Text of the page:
The Fed wants to orchestrate a “soft landing” for the U.S. economy, one in which job losses, wealth destruction, and credit contractions are minimal while inflation reduction is impactful. How do we frame this and measure this? The good news is the Bank of International Settlements recently publish a report that does just that. The report measures a history of recessions associated with central bank interest rate polices. It’s a long report (link) but this slide captures some key points.
- Starting at a lower inflation rate (this works against the Fed in our current circumstance)
- Limit the duration of rate increase cycles (with rapid increases we could see this rate increase cycle end before the end of the year)
- Household credit relative to GDP, or debt service levels, matter (we are in very strong shape) 3
For the Fed to move quickly, they have to know what type of inflation they are trying to tame and what type of inflation they can tame. We know that food and energy prices are outside of their toolkit.
In past posts (6/13/22, 5/31/22, 5/2/22),I’ve highlighted the fact that food and energy inflation is incredibly hard for monetary policy to address. For example, consumers don’t drive that much less with higher gas prices. 1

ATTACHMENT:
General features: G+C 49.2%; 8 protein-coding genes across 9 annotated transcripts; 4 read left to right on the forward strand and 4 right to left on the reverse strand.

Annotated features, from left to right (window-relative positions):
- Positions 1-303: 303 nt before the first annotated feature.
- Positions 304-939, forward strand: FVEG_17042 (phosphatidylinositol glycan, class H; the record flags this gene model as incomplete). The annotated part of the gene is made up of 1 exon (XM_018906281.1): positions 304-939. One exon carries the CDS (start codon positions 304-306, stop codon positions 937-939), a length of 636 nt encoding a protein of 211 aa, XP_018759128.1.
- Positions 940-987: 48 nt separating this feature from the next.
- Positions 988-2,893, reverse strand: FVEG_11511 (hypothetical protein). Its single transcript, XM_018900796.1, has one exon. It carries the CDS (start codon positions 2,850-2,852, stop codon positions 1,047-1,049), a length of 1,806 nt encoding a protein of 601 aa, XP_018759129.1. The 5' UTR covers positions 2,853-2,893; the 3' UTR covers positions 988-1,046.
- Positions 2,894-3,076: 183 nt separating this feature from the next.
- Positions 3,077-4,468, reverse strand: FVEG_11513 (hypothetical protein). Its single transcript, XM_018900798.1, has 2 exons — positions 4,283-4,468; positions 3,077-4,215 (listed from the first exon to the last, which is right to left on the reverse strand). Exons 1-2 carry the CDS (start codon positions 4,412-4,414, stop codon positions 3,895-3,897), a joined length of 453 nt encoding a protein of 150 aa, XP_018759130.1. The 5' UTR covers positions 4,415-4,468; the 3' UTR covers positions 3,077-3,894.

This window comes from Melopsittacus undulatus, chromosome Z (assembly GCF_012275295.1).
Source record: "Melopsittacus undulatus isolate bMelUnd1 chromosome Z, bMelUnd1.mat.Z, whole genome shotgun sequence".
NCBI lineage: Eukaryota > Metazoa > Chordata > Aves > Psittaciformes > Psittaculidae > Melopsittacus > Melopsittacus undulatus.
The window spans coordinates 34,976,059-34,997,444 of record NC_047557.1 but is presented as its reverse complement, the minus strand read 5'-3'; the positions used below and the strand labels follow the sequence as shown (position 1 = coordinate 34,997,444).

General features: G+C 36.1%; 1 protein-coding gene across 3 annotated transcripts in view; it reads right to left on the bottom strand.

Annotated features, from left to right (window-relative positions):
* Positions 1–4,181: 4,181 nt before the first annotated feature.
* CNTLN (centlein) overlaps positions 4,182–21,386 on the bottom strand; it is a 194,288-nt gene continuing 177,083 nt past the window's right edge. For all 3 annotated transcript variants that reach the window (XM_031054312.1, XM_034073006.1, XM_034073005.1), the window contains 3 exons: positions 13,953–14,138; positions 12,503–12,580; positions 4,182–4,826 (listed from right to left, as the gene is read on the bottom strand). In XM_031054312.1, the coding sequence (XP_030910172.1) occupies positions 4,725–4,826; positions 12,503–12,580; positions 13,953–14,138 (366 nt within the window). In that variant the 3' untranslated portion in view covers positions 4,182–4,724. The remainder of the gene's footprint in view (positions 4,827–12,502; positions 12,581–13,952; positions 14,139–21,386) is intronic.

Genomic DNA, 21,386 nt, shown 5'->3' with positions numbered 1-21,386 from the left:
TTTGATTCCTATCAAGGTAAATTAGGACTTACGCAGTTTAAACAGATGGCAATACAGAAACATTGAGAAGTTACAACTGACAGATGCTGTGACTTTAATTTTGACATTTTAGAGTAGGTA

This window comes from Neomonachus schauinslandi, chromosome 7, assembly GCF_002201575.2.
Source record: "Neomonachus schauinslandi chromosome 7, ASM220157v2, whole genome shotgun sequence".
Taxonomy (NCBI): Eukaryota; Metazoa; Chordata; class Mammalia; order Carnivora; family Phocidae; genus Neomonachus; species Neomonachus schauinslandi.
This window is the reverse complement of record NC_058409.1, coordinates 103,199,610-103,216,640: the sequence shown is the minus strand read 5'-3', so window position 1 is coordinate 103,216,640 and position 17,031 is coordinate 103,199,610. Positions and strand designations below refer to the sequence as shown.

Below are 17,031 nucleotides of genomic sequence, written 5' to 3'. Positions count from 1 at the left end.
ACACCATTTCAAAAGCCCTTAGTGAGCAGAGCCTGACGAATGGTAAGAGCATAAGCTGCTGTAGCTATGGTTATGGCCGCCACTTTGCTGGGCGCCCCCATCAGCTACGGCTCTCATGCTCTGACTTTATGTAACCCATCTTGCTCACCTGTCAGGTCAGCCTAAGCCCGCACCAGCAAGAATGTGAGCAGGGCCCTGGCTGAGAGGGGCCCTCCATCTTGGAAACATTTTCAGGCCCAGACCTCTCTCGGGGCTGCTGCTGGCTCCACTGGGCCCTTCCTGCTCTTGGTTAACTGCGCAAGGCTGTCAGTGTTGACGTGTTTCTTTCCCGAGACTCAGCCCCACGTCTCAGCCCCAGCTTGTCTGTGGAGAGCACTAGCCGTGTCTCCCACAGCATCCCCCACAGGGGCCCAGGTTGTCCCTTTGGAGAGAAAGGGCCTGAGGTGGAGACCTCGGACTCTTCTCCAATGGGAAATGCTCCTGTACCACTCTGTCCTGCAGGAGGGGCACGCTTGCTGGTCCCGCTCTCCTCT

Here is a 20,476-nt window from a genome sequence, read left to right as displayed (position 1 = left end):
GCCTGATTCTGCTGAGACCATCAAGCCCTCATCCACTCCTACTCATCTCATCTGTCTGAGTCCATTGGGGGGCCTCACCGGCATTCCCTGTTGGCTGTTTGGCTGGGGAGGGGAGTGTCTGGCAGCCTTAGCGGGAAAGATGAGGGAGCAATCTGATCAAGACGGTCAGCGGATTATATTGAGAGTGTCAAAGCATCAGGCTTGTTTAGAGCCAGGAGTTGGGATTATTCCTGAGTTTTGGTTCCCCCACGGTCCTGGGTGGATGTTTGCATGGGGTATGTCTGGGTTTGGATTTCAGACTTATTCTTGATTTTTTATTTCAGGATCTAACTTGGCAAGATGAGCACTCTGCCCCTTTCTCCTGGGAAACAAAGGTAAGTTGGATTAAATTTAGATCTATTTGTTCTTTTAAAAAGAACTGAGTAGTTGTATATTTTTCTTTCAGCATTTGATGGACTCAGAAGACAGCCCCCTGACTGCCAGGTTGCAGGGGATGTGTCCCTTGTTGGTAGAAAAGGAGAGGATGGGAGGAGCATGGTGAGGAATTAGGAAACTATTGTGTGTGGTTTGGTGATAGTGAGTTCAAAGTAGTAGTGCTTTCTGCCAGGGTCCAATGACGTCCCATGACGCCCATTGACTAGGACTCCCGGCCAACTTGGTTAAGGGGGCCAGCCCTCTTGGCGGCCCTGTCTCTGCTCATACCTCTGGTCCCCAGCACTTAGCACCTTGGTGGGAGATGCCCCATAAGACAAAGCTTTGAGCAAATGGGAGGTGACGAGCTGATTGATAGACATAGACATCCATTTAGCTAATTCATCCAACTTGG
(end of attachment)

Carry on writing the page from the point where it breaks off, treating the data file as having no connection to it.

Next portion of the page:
The Federal Reserve Chair Jay Powell already said they have little impact on food and energy prices. 4
“Core inflation is most relevant to our tools. Non-core is outside our tools. We can’t have that much effect (on food and energy inflation), but we are responsible for fighting inflation.”
He further stated they have limited impact on supply constraints. 4
“What [the Fed] can control is demand, we can’t really affect supply with our policies…”
So how much inflation is driven by supply and demand? According to a recent Federal Reserve Board of San Francisco Study (link) the supply side is a major driver. 5
In fact, less than 33% of current inflation can be attributed to demand side impacts. 4.8% of current inflation above pre-pandemic levels is driven by supply-related issues, much of which are out of the reach of interest rate policy. 5
With supply chain bottlenecks abating, especially around transportation (see last week’s blog post), I believe the Fed can move quickly on its rate cycle and create the right conditions for a soft landing. Price stability and maximum employment will benefit from a soft landing and that’s the Fed’s mandate.
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Tim Phillips, CEO, Phillips & Company